IIADA Dealers Edge May 2013

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Illinois IADA Dealers Edge magazine for May and June 2013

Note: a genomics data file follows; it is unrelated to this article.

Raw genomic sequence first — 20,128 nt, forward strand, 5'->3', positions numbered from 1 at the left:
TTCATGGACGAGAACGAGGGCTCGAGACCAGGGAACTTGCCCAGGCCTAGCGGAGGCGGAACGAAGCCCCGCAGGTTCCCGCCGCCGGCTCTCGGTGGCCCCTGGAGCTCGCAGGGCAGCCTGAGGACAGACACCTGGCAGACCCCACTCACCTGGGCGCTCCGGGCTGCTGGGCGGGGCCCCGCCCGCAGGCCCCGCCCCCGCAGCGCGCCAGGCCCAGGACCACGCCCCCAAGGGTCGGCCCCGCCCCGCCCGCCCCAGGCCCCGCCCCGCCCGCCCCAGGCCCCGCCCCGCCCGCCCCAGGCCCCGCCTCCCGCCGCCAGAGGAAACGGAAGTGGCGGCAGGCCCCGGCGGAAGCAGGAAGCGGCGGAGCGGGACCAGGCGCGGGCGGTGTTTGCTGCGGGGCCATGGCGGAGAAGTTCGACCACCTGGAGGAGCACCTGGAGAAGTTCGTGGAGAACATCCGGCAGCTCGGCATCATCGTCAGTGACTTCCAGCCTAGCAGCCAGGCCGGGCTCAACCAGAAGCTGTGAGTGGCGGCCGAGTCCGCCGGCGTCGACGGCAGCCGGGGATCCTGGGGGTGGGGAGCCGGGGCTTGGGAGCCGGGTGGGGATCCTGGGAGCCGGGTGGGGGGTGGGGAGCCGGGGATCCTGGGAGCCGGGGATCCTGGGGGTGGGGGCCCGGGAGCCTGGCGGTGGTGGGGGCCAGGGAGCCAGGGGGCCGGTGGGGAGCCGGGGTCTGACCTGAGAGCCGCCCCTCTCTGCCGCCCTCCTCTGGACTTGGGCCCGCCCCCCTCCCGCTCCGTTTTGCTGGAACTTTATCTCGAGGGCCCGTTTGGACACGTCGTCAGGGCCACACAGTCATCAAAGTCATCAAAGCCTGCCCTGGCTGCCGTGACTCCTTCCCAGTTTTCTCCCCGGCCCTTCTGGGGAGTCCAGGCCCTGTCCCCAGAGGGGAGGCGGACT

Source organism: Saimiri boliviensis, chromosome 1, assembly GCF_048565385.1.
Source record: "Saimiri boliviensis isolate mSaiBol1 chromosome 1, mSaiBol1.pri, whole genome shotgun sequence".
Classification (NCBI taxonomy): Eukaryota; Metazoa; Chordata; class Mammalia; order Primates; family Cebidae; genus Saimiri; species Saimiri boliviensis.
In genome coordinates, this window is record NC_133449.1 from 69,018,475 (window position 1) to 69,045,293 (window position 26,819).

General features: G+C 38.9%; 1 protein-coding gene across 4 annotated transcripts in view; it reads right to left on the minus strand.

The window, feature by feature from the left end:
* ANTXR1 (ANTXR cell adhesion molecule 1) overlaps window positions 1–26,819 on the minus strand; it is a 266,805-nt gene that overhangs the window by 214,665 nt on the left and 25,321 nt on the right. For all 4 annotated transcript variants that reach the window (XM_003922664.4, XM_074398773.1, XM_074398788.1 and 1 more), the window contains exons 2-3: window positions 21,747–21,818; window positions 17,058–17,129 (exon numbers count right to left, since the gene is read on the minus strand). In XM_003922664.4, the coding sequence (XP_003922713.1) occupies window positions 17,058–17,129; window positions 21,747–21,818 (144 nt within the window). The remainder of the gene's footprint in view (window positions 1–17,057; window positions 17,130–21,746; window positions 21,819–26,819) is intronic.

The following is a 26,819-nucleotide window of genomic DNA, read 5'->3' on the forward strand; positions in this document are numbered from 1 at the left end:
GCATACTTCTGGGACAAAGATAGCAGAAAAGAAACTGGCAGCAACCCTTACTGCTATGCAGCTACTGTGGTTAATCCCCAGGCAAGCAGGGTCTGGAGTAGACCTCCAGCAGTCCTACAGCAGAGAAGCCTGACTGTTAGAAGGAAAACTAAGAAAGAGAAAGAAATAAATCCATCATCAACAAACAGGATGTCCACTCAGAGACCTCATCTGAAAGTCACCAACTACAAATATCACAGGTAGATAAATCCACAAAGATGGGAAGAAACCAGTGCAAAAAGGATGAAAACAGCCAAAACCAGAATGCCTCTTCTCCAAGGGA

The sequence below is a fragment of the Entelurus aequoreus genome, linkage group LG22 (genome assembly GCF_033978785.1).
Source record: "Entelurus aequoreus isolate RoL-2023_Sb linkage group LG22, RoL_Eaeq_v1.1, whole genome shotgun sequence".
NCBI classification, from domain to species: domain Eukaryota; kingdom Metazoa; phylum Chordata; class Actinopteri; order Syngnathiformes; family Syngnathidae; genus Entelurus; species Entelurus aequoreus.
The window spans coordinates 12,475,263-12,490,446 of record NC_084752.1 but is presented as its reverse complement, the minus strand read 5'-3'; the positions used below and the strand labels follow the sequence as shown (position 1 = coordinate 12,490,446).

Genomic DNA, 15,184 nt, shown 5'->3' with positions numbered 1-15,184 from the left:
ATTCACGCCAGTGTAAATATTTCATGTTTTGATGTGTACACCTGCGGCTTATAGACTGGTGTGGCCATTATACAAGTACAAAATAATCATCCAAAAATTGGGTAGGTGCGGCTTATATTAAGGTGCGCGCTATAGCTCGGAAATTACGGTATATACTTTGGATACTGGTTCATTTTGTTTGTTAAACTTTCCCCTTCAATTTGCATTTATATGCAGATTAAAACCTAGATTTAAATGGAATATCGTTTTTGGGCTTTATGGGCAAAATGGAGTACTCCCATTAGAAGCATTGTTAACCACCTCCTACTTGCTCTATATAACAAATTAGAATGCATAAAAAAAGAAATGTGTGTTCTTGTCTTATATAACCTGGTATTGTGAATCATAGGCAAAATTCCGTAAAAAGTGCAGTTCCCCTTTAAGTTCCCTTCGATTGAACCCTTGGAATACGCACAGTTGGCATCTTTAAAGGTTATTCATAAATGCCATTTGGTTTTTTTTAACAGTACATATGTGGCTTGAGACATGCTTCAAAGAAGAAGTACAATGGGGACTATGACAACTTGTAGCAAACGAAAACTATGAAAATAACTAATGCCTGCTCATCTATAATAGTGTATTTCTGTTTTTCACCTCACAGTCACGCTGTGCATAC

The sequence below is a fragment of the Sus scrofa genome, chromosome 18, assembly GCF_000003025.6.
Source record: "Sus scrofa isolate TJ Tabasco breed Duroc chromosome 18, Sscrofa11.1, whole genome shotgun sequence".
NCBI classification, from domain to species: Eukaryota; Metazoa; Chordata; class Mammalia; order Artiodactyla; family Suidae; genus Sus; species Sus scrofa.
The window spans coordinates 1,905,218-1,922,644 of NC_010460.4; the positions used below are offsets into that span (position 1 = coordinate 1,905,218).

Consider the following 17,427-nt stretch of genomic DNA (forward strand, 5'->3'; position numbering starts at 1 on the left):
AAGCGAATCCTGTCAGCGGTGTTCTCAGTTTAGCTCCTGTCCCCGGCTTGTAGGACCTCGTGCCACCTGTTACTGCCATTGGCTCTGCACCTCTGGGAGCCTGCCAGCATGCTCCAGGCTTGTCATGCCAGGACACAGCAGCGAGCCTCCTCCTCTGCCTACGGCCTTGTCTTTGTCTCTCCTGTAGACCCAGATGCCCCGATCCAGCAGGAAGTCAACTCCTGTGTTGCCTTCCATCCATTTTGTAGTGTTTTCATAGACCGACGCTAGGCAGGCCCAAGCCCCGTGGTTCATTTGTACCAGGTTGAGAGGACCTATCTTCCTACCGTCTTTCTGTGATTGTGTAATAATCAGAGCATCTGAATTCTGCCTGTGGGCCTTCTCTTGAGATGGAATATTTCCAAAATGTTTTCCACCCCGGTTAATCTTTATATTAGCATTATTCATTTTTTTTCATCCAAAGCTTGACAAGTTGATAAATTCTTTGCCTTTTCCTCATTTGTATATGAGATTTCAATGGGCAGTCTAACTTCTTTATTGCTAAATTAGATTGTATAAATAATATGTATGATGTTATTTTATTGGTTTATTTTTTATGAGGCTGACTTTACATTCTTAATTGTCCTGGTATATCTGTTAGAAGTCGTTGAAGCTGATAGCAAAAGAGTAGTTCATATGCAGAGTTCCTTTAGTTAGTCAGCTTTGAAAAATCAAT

<ul><li><p>PRSRT Standard</p><p>U.S. Postage</p><p>PAID</p><p>DALLAS, TEXAS</p><p>Permit No. 2079</p><p>V i s i t u s a t w w w . i l - i a d a . o r g</p><p>PRSRT Standard</p><p>U.S. Postage</p><p>PAID</p><p>DALLAS, TEXAS</p><p>Permit No. 2079</p><p>DEALERS EDGEI LL IN O IS INDE PE NDE NT AUTO M O B ILE DE ALE R S A S S O C IAT IO N MAY/JUNE 2013</p><p>WHAT TO EXPECT FOR YOUR SMAL L BUS INESS</p><p> PRESENTING YOUR PORTFOLIO COMPLIANCE OVERDRIVE WASHINGTON UPDATE</p><p>THE AFFORDABLE CARE ACT ROADMAP:</p><p>INSIDE u</p><p>F E AT U R E S T O RY</p><p>Page 4</p><p>IL_0513.indd 1 4/17/13 4:48 PM</p></li><li><p> IL_0513.indd 2 4/17/13 12:33 PM</p></li><li><p> MAY/JUNE 2013 T H E D E A L E R S E D G E</p><p>3</p><p>w w w . i l - i a d a . o r g</p><p>MAGAZINE CONTENTS04 ACA Roadmap08 Presenting Your Portfolio12 Washington Update14 Expand Your Horizons18 Why Customers Leave Your Website22 Compliance Overdrive</p><p>Manheim recently released its 18th annual Used Car Market Report, which highlights 2012 industry trends and an outlook for 2013. A free download of the report is available for all NIADA Dealer Members at www.niada.com/dealers_edge.php</p><p>ChairmanRandy CraseCrase Auto Connection25355 E. Ames St.Channahon, IL 60410815-467-1807randy_crase@comcast.net</p><p>PresidentGordon TormohlenTormohlens Good People Automotive1800 S. Ihm Blvd.Freeport, IL 61032815-232-5543cookiebar@mwci.net</p><p>1st Vice PresidentAnthony FerraroPayless Motorsport13449 S. Pulaski RoadRobbins, IL 60472708-388-2300 agfauto@yahoo.com</p><p>TreasurerLori Chignoli-CoraChignoli Auto Sales1850 Essington RoadJoliet, IL 60485815-439-2233lori@chignoli.com</p><p>SecretaryEric NelsonNelson Automotive Inc.1801 S. BusseMt Prospect, IL 60056847-439-2277eric@heycars.com</p><p>Directors:Mark AlcornCarlyle Auto Sales1708 BroadwayRockford, IL 61104815-397-5010carlyle2005@aol.com</p><p>Paul GluchowskiTurner Acceptance4454 N. Western Ave.Chicago, IL 60630773-290-5002paul@turneracceptance.com</p><p>Melanie BrownChicago Car Auction2731 Belvidere RoadWaukegan, IL 60085847-662-0100melanie@chicagoauction.com</p><p>Amy Goodnight Lohman Companies 3901 15th St.Moline, IL 61266309-764-8331x220amy@lohman-companies.com</p><p>Alex TovstanovskyPrestige Motor Works Inc.8959 Hanslik CourtNaperville, IL 60564630-780-6439alext@myprestigecar.com</p><p>Janette PeakPJP Auto Enterprise3100 S. Douglas Springfield, IL 62704217-793-3552pjpautosale@comcast.net</p><p>For information on how to become a member of IIADA, please contact Bruce Eklund at 800-987-6627 or lilcheeper5@aol.com.</p><p>BOARD OF DIRECTORSNATIONAL INDEPENDENT AUTOMOBILE DEALERS ASSOCIATIONWWW.NIADA.COM WWW.NIADA.TVNIADA HEADQUARTERS: 2521 BROWN BLVD. ARLINGTON, TX 76006-5203 PHONE (817) 640-3838FOR ADVERTISING INFORMATION CONTACT: TROY GRAFF (800) 682-3837 OR TROY@NIADA.COM.The Dealers Edge is published bi-monthly by the National Independent Automobile Dealers Association Services Corporation, 2521 Brown Blvd., Arlington, TX 76006-5203; phone (817)640-3838. Periodicals postage paid at Dallas, TX and at additional offices. POSTMASTER: Send address changes to NIADA State Publications, 2521 Brown Blvd., Arlington, TX 76006-5203. The statements and opinions expressed herein are those of the individual authors and do not necessarily represent the views of The Dealers Edge, the Illinois Independent Automobile Dealers Association, or the National Independent Automobile Dealers Association. Likewise, the appearance of advertisers, or their identification as members of IIADA or NIADA, does not constitute an endorsement of the products or services featured. Copyright 2013 by NIADA Services, Inc. All rights reserved. Visit the NIADA Web site at www.niada.com. STATE MAGAZINE MGR./SALES Troy Graff troy@niada.comEDITORS Jennifer Carman jenniferc@niada.com </p><p>Andy Friedlander andy@niada.com ART DIRECTOR Christy Haynes christy@niada.comPRINTING Nieman Printing</p><p>FOR INFORMATION ON HOW TO BECOME A MEMBER OF IIADA, PLEASE CONTACT BRUCE EKLUND AT 800-987-6627 OR LILCHEEPER5@AOL.COM.</p><p>WHATS NEW</p><p>ADVERTISERS INDEXAlly .......................................................15Auto Auction of New England ................ 11AutoManager, Inc. .................................17Berkshire Risk .......................................21DealerCenter ....................................... 20Dyer Auto Auction ................................. 18Insurance Auto Auctions Inside Front CoverManheim Minneapolis .............................5Manheim Pennsylvania ............................7Manheim.com .............. Inside Back CoverNextGear Capital .................................. 13Protective ...............................................9United Acceptance ................................19VAuto ......................................Back Cover</p><p>IIADA OFFICE</p><p>NIADAs Commitment to the MilitaryOn July 27, 2012, NIADA CEO Michael </p><p>Linn and president Chris Martin submitted a statement to the U.S. House Armed Services Committee and Veterans Affairs Committee, which were holding joint hearings on assisting military service members in their return to civilian life.</p><p>In the statement, NIADA pledged its support to the effort and laid out several ways the association can help the military. One of them a video to help military personnel with the car-buying process is now complete. The video, Car Buying Tips for Military Service Members, is available for viewing at www.autoconsumer.tv.</p><p>Heres the text of NIADAs statement:Mr. Chairmen and members of both </p><p>committees, we are Chris Martin, president of the National Independent Automobile Dealers Association (NIADA) and owner of E-Z Auto near Fort Bragg, North Carolina, and Michael R. Linn, NIADA chief executive officer and Vietnam veteran. On behalf of the association, we appreciate the opportunity to submit this statement for the record.</p><p>The National Independent Automobile Dealers Association represents more than 17,000 members who are connected to the automobile industry in some form or fashion, but primarily independent dealers who own dealerships across America that are not affiliated with a manufacturer.</p><p>They are businessmen and women who subscribe to a Code of Ethics that emphasizes honor, integrity and fair dealing. More than 40 percent of these dealers have been in business for more than 20 years, and almost 50 percent have five or fewer employees. They are the small car store that survives in the best of times and the worst of times, because they are a part of their communities as fathers, mothers, Better Business Bureau members, Chamber of Commerce members, city councilmen, school board members, churchgoers, youth organization sponsors and coaches, and task force members who look for ways to make our cities and our towns better places to live.</p><p>If they are fortunate enough to have a military installation near their business, they strive to reach out and include the active personnel and </p><p>the veterans who call our communities home. The military residents in turn volunteer for Special Olympics, literacy councils that provide free tutoring, school field days and Relay for Life, to name just a few.</p><p>NIADAs leadership is committed to these service members and the citizens within the communities they represent. Our mission states that as a not-for-profit organization we will anticipate, recognize and respond to current and future issues and needs of the independent motor vehicle industry and the consumer. The NIADA Foundations goal goes further, pledging to improve the used motor vehicle industry by informing consumers, educating dealers and training individuals and companies associated with the industry.</p><p>The National Independent Automobile Dealers Association stands ready to use our current resources, including our education and training staff, state association directors many of whom are veterans and our Automotive Consumer Television Network, which is available to anyone via the Internet at http://niadatv.com/autoconsumer/, to address the needs of car-buying military personnel active or retired.</p><p> PLANS INCLUDE:1. Production of a simple to understand video that explains the car-buying process for active service members or those returning to civilian life. It will be similar to the one NIADA produced several years ago targeting the teenager buying his/her first car. That video is currently available at the ACT website.2. Coordinate a speakers bureau with our state associations, tapping local dealers who will serve as resources to conduct safe car-buying seminars for local military installations.3. Provide NIADA education and training staff who will work with state associations in addressing proper military protocol at military installations.</p><p>In closing, NIADA stands ready to assist all service members, including those returning to civilian life, the House Armed Services Committee and the House Veterans Affairs Committee any way we possibly can.</p><p>Thank you. </p><p>INSIDEu</p><p>IL_0513.indd 3 4/18/13 11:37 AM</p></li><li><p>T H E D E A L E R S E D G E MAY/JUNE 2013</p><p>4</p><p>w w w . i l - i a d a . o r g</p><p>C O N T I N U E D O N PAG E 6</p><p>The Patient Protection and Affordable Care Act (ACA), dubbed Obamacare by many, was signed into law on March 23, 2010, with the intent to reform the health care industry and provide affordable health coverage for more than 40 million uninsured Americans. </p><p>Under the ACA, every legal resident of the United States who is not already covered by Medicare or an employer-provided health care plan will be eligible to purchase coverage through an online health insurance exchange.</p><p>Today, smaller businesses are much less likely to offer health coverage to their employees than larger companies. In 2011, according to the Kaiser Family Foundation, 57 percent of small businesses with 50 or fewer workers offered health benefits to employees, compared to 92 percent of businesses with 51 to 100 workers, and 97 percent of businesses with 101 or more workers.</p><p>Because of that, some provisions of the ACA will have a larger effect on small businesses, and their employees and families.</p><p>Expectations of the impact on small businesses are mixed. Some anticipate employees hours being cut, costs being passed on to consumers or shareholders, a reduction in hiring and more out-of-pocket costs for larger businesses.</p><p>Others see benefits for small businesses and their employees. For example, the ACA rewards employees at small companies by subsidizing their purchase of health insurance.</p><p>According to Casey B. Mulligan, economics professor at the University of Chicago, since those employees cant take the subsidies with them if they move to a large company, they are in effect, subsidies to the small businesses themselves, helping them compete more cheaply in the market for employees.</p><p>Some provisions of the ACA are already in effect. Others will begin in 2014 and beyond.</p><p>As with any major change in policy, the prospect of what the ACA entails can be overwhelming for small business owners </p><p>with limited resources.So what does the ACA mean for your </p><p>business?</p><p>PLANNING YOUR ROUTE: DETERMINE THE SIZE OF YOUR ORGANIZATION</p><p>The ACA specifically exempts small businesses with fewer than 50 full-time equivalent (FTE) employees. By some estimates, that means more than 90 percent of businesses will be not be subject to the Employer Shared Responsibility provisions of the ACA. </p><p>Before you can begin to assess the impact on your business you must determine the size of your organization.</p><p>Sounds simple, right? Well, not entirely.The ACA defines a full-time employee </p><p>as an individual working at least 30 hours per week on average. However, for the purposes of calculating your organizations size, you cant simply count the number of full-time employees part-time employees are also factored into the equation.</p><p>In essence, you have to add up the hours of part-time employees. So, for example, 100 half-time employees equates to 50 FTEs. Similarly, 40 full-time and 20 half-time employees would also be considered equivalent to 50 FTEs.</p><p>If you own more than one company, in most cases, that will also be taken into account. Its a bit like an umbrella: If an entrepreneur owns five businesses and each business has 10 FTEs, together they are considered a large business with 50 FTEs, and all five businesses are subject to the Employer Shared Responsibility provisions even though individually they would be exempt.</p><p>Obviously, determining FTE counts will be more complex for some businesses than for others. Any businesses that fall close to the 50-employee threshold would be best served by working closely with their accountants to ensure counts are accurate rather than risk penalties for inadvertently being over the threshold.</p><p>While the Employer Shared Responsibility provisions do not take effect until 2014, the provisions will be applied based on employee counts from 2013, so its important for businesses to start planning now.</p><p>OUTSIDE YOUR FRONT DOOR: WHATS ALREADY IN PLACE FOR 2013</p><p>Several provisions of the ACA are already in place, or will become effective in 2013. Those of most importance to small businesses include:</p><p>Grandfathered group plans: Small businesses with insurance plans that were in place prior to March 23, 2010 may keep their current plan. According to the Kaiser Family Foundation, approximately 72 percent of businesses with 100 or fewer workers had at least one plan grandfathered under the ACA in 2011. Those plans are subject to fewer requirements when it comes to coverage levels and access.</p><p>Under the grandfather provision, companies are even able to change insurance carriers, provided employee costs and benefits remain mostly the same.</p><p>Grants for wellness programs: Certain small businesses that did not have a workplace wellness program in effect as of March 2010 are eligible for grants to start one.</p><p>Additional Medicare tax: The additional medicare tax is a 0.9 percent tax increase that applies to an individuals wages, Railroad Retirement Tax Act compensation and self-employment income above a threshold amount based on the individuals filing status. Small businesses making less than $250,000 in taxable profit are exempt from the tax increase.</p><p>Small Business Health Care Tax Credit, phase one: The Small Business Health Care Tax Credit helps certain small businesses and small tax-exempt organizations particularly those with low- to moderate-income employees afford the cost of covering their employees.</p><p>From 2010 through 2013, if your company has fewer than 25 FTEs with average annual wages of less than $50,000 and you purchase health insurance for your employees, you might be eligible to receive a credit of up to 35 percent of your contribution toward employee health insurance premiums. </p><p>Note: In March 2013, as a result of sequestration provisions, the refundable </p><p>A S W I T H A N Y M A J O R C H A N G E I N P O L I C Y, T H E P RO S P E C T O F W H AT T H E ACA E N TA I L S CA N B E OV E RW H E L M I N G FO R S M A L L B U S I N E S S OW N E R S W I T H L I M I T E D R E S O U RC E S .</p><p>WHAT TO EXPECT FOR YOUR SMAL L BUS INESS</p><p>THE AFFORDABLE CARE ACT ROADMAP:</p><p>F E AT U R E S T O RY</p><p>IL_0513.indd 4 4/17/13 12:33 PM</p></li><li><p>IL_0...</p></li></ul>